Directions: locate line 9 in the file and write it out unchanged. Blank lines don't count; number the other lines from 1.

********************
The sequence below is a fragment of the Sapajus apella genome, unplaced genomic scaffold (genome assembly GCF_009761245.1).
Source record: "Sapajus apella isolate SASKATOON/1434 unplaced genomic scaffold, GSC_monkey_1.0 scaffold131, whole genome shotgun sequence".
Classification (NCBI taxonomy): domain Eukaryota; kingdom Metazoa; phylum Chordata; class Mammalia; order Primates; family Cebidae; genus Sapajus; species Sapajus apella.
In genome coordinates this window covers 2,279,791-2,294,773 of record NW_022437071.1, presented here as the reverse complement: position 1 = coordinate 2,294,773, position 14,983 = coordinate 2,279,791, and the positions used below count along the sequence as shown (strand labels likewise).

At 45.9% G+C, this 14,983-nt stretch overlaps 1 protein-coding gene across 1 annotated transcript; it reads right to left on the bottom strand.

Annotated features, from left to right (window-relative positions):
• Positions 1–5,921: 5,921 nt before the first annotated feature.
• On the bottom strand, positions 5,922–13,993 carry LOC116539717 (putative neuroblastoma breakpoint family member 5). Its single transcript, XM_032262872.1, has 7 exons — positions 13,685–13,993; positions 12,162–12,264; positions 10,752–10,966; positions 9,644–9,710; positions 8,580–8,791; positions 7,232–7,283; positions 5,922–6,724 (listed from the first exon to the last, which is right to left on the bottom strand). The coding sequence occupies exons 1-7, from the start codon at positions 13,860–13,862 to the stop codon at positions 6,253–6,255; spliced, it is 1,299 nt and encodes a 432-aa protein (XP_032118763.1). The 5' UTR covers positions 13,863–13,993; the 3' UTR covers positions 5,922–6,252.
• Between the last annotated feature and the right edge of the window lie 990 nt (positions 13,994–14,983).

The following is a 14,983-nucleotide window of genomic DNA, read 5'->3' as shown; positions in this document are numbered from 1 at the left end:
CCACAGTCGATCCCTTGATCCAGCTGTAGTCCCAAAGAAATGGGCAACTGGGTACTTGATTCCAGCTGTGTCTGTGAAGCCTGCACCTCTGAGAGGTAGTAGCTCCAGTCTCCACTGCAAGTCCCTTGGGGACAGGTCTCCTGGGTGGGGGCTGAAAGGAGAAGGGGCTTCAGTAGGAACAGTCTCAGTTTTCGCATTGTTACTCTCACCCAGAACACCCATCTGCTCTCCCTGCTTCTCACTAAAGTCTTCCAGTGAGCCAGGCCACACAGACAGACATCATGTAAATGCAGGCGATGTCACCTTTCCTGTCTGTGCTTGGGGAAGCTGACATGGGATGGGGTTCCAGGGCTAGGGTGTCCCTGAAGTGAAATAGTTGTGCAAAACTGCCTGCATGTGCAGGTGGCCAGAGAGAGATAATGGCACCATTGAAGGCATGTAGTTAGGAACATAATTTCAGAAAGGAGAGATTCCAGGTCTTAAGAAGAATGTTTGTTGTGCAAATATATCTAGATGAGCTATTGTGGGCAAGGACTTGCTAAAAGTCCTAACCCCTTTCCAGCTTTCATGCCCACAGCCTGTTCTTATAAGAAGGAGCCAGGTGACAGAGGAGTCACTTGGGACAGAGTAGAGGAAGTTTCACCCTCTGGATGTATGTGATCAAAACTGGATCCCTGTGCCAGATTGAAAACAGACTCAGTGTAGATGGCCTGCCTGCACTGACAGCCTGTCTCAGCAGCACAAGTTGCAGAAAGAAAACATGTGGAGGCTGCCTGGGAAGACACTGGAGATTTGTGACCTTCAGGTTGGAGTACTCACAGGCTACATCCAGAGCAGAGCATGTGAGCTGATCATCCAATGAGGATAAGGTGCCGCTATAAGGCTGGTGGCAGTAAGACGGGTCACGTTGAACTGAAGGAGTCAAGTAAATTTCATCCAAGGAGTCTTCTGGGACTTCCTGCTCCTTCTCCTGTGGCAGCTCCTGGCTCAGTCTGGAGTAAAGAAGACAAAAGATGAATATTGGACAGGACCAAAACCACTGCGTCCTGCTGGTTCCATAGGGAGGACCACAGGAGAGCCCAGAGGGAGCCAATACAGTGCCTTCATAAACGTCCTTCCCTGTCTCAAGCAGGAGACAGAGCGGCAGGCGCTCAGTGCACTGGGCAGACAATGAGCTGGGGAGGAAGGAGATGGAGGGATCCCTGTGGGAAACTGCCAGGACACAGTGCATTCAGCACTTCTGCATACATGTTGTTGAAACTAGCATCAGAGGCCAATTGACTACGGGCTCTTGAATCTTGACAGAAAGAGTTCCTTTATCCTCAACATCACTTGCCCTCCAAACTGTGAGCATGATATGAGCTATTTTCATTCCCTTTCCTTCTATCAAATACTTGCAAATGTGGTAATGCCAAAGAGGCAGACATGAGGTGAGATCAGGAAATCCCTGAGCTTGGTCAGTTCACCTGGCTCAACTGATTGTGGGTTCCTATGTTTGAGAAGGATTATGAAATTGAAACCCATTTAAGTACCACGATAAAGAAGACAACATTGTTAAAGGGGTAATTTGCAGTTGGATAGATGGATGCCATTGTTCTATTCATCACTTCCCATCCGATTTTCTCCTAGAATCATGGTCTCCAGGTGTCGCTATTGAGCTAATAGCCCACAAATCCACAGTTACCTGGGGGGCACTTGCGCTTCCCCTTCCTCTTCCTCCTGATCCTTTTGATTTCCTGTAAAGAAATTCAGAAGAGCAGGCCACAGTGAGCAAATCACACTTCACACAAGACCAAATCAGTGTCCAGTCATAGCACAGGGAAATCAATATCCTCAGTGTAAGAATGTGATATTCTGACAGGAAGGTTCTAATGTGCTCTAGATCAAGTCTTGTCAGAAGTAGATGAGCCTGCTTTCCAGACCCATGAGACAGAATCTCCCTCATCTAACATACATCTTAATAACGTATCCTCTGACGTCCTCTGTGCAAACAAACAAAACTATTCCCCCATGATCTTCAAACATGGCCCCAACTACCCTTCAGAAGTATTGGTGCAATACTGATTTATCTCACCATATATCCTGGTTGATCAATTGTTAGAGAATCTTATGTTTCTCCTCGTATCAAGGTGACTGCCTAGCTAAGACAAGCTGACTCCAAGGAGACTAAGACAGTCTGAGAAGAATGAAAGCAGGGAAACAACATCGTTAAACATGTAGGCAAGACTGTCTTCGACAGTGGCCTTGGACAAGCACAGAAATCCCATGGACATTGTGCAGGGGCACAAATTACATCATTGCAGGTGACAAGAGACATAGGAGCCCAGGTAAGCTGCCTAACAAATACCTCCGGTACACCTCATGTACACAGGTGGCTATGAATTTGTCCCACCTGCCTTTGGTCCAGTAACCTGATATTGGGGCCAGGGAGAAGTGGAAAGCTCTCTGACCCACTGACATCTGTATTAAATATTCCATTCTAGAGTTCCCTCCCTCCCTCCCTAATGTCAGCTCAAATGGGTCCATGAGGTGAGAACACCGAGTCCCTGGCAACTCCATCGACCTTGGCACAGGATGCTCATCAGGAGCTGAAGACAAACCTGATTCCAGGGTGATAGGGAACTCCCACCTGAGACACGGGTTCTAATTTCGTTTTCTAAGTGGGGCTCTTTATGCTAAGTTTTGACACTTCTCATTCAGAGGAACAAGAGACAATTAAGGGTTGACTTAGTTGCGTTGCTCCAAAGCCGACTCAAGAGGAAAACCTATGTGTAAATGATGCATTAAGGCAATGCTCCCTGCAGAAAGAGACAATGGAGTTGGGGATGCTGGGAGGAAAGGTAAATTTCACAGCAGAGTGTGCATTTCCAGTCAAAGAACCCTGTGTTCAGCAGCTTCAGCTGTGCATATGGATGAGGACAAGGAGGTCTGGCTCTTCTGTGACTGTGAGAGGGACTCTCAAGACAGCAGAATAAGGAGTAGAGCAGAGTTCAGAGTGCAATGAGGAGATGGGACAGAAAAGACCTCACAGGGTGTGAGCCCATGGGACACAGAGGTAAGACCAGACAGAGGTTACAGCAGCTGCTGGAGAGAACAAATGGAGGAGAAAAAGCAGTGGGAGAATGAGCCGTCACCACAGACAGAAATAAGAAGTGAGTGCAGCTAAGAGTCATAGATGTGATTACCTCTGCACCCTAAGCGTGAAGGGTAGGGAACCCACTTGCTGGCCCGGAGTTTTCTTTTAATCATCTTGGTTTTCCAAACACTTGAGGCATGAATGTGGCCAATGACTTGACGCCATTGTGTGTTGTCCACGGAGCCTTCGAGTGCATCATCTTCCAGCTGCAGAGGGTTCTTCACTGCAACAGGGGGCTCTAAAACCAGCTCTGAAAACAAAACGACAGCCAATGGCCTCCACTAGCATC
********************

• Between the last annotated feature and the right edge of the window lie 990 nt (positions 13,994–14,983).